WIKIMEDIA, FRITZ GELLER-GRIMMGenetically modified rice could help protect children and the immuno-compromised from diarrheal disease, according to a study published last week (August 8) in The Journal of Clinical Investigation. More than 600,000 children die of rotavirus infections each year, and researchers say the rice could eventually supplement currently available vaccines and other treatments to reduce the rates of rotavirus-related death.
To produce their virus-fighting rice, the researchers inserted genes from llamas in order to get the plants to produce a key section of a rotavirus-targeting antibody, MucoRice-ARP1. This antibody fragment survives digestion, making oral administration possible.
The researchers tested the product in mice, giving them water mixed with rice powder before inoculating the animals with rotavirus. The mice that had received the genetically modified rice water had less diarrhea and a lower viral load than those not given the treatment.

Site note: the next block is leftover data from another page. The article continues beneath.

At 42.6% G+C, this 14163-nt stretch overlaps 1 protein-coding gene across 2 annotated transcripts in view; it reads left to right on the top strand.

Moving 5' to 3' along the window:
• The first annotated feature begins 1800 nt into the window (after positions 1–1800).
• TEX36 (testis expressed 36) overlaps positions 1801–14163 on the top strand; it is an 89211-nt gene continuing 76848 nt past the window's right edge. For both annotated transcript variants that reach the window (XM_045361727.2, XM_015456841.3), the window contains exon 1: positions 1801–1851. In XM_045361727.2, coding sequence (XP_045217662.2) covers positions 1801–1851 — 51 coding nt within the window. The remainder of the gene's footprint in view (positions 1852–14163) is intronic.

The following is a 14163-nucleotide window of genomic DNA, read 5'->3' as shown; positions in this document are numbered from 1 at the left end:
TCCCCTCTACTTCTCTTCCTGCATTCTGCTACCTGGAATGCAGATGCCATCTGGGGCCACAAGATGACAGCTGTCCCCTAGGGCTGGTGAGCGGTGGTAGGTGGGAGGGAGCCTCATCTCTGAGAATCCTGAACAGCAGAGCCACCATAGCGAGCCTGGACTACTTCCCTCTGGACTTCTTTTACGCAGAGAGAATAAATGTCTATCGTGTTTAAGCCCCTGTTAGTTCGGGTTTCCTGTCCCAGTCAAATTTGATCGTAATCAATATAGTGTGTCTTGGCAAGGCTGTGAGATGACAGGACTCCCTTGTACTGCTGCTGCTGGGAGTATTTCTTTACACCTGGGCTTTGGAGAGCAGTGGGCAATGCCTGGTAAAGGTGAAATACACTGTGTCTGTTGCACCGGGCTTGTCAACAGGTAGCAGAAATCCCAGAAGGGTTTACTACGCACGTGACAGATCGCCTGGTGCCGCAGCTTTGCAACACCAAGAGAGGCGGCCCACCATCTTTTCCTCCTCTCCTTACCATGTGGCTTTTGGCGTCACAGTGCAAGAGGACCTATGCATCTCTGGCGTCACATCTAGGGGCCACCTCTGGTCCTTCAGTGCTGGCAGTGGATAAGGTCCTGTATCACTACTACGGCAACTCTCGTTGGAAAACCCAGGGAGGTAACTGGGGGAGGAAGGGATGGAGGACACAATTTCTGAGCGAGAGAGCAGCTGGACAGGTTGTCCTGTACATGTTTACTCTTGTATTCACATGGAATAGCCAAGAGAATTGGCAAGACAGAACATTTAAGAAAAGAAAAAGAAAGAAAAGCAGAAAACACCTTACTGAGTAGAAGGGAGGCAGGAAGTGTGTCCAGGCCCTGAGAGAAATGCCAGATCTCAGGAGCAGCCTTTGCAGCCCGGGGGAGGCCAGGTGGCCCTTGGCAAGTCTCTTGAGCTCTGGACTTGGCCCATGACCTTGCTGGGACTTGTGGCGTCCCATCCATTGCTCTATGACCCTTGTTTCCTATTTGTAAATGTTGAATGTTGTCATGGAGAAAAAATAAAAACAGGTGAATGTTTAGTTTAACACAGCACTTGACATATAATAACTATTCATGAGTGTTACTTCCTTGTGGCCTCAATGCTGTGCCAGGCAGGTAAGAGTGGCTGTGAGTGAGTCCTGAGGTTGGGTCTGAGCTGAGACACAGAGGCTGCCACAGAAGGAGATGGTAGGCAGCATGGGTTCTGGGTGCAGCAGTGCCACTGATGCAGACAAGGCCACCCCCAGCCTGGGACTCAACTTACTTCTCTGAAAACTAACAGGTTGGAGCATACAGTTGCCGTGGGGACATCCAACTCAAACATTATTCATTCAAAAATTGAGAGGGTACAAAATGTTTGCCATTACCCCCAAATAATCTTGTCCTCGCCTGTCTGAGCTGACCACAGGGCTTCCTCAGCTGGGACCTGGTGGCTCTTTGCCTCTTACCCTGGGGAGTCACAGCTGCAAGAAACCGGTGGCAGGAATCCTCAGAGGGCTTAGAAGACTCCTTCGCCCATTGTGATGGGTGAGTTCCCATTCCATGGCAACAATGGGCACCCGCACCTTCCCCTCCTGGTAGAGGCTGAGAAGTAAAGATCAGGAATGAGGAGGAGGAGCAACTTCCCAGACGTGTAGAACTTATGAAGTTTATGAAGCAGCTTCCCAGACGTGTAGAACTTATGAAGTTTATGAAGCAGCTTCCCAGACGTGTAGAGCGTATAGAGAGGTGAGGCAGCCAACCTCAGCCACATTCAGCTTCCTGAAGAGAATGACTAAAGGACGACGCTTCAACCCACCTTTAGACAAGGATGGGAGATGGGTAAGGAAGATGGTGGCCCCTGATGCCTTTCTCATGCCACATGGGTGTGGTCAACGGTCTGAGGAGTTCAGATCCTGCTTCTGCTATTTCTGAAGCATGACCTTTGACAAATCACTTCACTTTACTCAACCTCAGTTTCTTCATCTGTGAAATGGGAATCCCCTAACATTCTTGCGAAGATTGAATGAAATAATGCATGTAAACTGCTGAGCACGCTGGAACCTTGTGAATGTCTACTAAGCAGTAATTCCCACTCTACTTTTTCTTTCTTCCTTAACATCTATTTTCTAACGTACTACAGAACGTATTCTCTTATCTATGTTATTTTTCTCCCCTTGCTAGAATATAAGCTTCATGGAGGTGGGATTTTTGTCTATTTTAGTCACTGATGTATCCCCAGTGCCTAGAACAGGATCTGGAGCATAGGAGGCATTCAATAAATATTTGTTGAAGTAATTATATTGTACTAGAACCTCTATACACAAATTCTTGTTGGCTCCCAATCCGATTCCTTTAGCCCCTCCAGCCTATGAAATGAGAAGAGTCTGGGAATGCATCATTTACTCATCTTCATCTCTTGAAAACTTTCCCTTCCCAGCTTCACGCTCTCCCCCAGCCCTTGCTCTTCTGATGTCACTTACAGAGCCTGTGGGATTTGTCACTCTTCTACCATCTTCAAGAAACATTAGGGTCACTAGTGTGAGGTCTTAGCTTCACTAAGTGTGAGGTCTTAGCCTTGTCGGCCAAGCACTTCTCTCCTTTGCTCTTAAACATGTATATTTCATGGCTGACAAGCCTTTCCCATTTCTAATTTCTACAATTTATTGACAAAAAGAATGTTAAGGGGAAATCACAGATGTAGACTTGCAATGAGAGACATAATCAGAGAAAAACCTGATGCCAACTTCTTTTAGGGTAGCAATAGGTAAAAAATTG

There are already two vaccines available for rotavirus, but they have relatively low efficacy, possibly because they do not work well in immuno-compromised individuals. The researchers suggest that their GM rice could supplement the vaccines, providing protection for the immuno-compromised and infants who are at particularly high risk of diarrheal disease.
But Mathuram Santosham, who studies rotaviruses at Johns Hopkins University, told SciDev.net that “substantially more research is needed to understand the potential impact of this intervention in humans.” She added that, “in the meantime, it is important to remember that we have highly effective tools, which are available now, including rotavirus vaccines, oral rehydration solution, and zinc supplementation.”